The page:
You’re going back to producing your new record yourself. Why?

I’m a bit of a control freak and I enjoy the production of music as much as the music itself sometimes. It’s hard when you’ve written songs to give them over to someone. The production side is so important and can change a song so drastically. I know I can produce things to standard I really like, in a way that I like.

On my last album, I ended up back seat producing and just telling them what to do and there’s no point in doing that – I might as well do it myself! I know the sound that I want and which way I want to go with tunes. I enjoy it as well. I enjoy locking myself in the studio, tweaking things and moving things around and cutting things up. I like to get experimental with the sounds. When you have limited time in an expensive studio, there’s a lot more pressure just to get the songs done.

Is the new album ready to go?

Yes, it’s all written and I’m producing it at the minute. There are a few tracks which I wrote with the current band in mind, which I don’t normally do. So I wrote some bits and we came together and they added things – which is more collaborative than how I normally work. The rest of it I’m just doing myself in my own studio.

Do you feel any pressure with this album to follow up on the success of your debut?

I put a lot of pressure on myself anyway when it comes to songwriting, so I don’t think any more than the first one. I try not to think about it and zone out from the outside world and get trapped in my creative bubble. You can get all twisted up in your head and be going around in circles without getting stuff done. Then the stuff you do get done you don’t like because you’re trying to impress people or please them.

When I write a song, I try to write it for one particular person in mind. I think, ‘Would my dad like this song? Or, would my brother like it? Or my friend’. If you try to write a song that pleased all three of those people, you know it’s going to sound crap! I just won’t work. If you have one person in mind it will make much more sense. The more people you try to please, the more muddled the song becomes.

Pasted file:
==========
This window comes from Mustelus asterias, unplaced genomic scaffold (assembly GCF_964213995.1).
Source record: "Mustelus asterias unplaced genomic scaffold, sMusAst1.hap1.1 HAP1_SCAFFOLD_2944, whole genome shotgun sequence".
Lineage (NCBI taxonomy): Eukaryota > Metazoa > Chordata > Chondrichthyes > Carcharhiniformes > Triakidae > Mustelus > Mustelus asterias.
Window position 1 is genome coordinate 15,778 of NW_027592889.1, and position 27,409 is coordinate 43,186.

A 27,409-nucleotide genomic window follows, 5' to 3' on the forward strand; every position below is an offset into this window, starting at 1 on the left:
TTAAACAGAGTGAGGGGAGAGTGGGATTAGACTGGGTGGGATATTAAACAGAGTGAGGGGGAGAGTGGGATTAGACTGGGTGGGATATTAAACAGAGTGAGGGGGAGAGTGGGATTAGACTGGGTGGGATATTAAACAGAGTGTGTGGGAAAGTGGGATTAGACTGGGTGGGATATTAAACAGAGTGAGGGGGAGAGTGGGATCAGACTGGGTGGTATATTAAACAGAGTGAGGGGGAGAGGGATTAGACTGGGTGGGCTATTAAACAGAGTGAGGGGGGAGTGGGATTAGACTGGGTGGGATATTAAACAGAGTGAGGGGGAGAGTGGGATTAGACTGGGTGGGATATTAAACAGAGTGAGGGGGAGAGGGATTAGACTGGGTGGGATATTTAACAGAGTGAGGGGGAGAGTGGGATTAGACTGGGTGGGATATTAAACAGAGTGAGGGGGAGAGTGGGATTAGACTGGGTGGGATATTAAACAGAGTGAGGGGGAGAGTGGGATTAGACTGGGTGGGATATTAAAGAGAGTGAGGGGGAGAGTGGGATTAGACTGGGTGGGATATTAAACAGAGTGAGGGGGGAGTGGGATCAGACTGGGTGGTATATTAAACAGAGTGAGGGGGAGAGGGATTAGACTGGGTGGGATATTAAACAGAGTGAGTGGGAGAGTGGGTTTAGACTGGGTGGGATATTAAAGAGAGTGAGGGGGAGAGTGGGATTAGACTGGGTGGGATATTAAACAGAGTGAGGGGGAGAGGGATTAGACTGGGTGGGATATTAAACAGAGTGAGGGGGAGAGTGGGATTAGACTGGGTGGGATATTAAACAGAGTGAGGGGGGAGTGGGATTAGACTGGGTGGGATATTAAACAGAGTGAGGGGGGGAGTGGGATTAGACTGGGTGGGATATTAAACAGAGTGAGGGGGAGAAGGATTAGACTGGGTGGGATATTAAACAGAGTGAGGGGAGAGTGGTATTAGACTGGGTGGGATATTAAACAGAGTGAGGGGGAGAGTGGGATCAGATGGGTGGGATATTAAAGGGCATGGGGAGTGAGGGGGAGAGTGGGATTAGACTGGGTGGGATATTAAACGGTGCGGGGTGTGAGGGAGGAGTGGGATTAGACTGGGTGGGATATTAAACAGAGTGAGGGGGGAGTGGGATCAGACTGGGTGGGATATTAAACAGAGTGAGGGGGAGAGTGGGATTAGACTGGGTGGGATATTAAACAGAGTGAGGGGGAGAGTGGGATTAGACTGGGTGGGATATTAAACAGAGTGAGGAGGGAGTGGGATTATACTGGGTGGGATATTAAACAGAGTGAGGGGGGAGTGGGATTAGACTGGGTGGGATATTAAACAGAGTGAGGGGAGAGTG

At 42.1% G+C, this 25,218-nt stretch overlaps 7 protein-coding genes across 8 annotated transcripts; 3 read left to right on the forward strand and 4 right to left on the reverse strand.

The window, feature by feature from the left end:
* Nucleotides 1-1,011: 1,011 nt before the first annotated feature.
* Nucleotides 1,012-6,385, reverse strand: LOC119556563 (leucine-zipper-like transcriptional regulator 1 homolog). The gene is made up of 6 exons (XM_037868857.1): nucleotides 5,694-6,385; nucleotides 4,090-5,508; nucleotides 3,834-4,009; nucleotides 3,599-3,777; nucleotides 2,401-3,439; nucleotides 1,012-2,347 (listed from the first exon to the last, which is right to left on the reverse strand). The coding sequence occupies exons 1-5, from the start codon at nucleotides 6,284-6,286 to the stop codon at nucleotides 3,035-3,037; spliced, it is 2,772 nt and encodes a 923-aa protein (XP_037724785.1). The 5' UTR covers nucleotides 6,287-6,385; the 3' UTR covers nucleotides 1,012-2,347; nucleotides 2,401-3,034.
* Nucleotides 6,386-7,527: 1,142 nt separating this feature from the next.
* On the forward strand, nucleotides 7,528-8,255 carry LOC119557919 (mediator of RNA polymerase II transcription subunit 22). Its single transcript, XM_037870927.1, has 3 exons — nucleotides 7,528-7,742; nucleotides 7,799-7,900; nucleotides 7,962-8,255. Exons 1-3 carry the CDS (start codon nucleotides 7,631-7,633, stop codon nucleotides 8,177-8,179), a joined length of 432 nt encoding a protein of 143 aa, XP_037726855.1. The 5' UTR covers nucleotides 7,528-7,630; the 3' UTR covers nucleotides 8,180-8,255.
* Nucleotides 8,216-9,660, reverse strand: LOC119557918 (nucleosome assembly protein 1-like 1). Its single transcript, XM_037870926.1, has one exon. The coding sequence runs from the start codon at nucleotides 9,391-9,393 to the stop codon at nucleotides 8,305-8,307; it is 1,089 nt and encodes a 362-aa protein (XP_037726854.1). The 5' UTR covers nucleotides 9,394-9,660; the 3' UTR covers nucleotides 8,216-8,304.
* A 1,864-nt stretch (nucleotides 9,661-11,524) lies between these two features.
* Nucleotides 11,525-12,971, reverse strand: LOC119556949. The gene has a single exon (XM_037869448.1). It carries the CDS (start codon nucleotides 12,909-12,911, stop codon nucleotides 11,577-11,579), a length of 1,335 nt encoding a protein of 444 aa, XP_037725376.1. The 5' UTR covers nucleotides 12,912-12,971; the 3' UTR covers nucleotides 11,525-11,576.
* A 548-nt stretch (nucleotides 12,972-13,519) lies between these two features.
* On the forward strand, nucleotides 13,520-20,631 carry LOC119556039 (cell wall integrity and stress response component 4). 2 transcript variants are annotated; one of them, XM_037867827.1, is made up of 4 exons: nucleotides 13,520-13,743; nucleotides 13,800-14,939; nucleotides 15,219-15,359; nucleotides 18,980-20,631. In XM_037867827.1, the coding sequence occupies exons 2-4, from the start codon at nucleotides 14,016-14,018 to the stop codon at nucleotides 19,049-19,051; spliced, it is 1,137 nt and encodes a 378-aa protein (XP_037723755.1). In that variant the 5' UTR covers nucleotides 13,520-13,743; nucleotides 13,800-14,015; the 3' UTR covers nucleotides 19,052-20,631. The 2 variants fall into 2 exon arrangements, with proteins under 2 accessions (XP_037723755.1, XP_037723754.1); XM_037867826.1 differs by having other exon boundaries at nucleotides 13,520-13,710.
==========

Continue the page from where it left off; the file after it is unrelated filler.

How do you feel about collaborating on the songwriting process?

I’ve done bits and pieces, and it’s something I would consider doing more in the future. With my own music, I’m pretty precious, so I’d find it difficult to cowrite a song under my name. But, with other stuff, when I find the time, I’d be up for it!

You signed with BDi last year – do you have any insight into signing with a publisher at that stage of your career?

Rhiannon from BDi signed me – it was her first signing for the company. It all came about pretty naturally. They were in Belfast for Output Festival and saw me play. She’d already heard me and really liked it.

It’s amazing to have them on the team because they’re so supportive and helpful with everything – not just the publishing side of things, but promotion, contacts in London, so much. When you’re an independent musician – I’m with a small label in Belfast – you have to slowly build up a team of people around you. For some artists it all happens at once and for others it’s one step at a time.

What are you listening to at the moment?

I’m just getting into the latest Big Thief record, which I’m enjoying. Before that, Julia Jacklin; she has an incredible voice.

When will the new LP be ready?

We’re hoping to bring it out next Spring, with a few singles out before then.

Joshua Burnside has been supported via PRS Foundation’s International Showcase Fund (for SXSW 2019) and Momentum Fund. Learn more about the work of PRS Foundation.